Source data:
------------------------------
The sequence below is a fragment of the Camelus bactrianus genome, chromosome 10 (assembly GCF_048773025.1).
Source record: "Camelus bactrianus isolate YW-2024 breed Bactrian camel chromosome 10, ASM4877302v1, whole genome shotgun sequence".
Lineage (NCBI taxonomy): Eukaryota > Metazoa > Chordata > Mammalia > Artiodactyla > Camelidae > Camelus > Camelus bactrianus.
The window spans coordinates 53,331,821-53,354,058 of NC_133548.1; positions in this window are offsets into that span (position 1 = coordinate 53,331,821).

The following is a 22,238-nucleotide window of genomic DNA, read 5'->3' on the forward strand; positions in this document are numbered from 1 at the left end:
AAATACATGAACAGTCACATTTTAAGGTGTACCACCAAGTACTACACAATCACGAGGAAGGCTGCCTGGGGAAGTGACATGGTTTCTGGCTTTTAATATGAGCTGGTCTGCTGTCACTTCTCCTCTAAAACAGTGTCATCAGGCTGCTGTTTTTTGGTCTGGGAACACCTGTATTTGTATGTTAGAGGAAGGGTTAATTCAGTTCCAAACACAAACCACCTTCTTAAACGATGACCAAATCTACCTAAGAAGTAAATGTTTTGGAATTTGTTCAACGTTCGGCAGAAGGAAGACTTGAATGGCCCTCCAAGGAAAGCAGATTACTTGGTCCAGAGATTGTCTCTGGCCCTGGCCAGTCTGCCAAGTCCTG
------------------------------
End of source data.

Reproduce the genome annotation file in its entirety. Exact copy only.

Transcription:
The sequence below is a fragment of the Camelus bactrianus genome, chromosome 10 (assembly GCF_048773025.1).
Source record: "Camelus bactrianus isolate YW-2024 breed Bactrian camel chromosome 10, ASM4877302v1, whole genome shotgun sequence".
Lineage (NCBI taxonomy): Eukaryota > Metazoa > Chordata > Mammalia > Artiodactyla > Camelidae > Camelus > Camelus bactrianus.
The window spans coordinates 53,331,821-53,354,058 of NC_133548.1; positions in this window are offsets into that span (position 1 = coordinate 53,331,821).

The following is a 22,238-nucleotide window of genomic DNA, read 5'->3' on the forward strand; positions in this document are numbered from 1 at the left end:
AAATACATGAACAGTCACATTTTAAGGTGTACCACCAAGTACTACACAATCACGAGGAAGGCTGCCTGGGGAAGTGACATGGTTTCTGGCTTTTAATATGAGCTGGTCTGCTGTCACTTCTCCTCTAAAACAGTGTCATCAGGCTGCTGTTTTTTGGTCTGGGAACACCTGTATTTGTATGTTAGAGGAAGGGTTAATTCAGTTCCAAACACAAACCACCTTCTTAAACGATGACCAAATCTACCTAAGAAGTAAATGTTTTGGAATTTGTTCAACGTTCGGCAGAAGGAAGACTTGAATGGCCCTCCAAGGAAAGCAGATTACTTGGTCCAGAGATTGTCTCTGGCCCTGGCCAGTCTGCCAAGTCCTG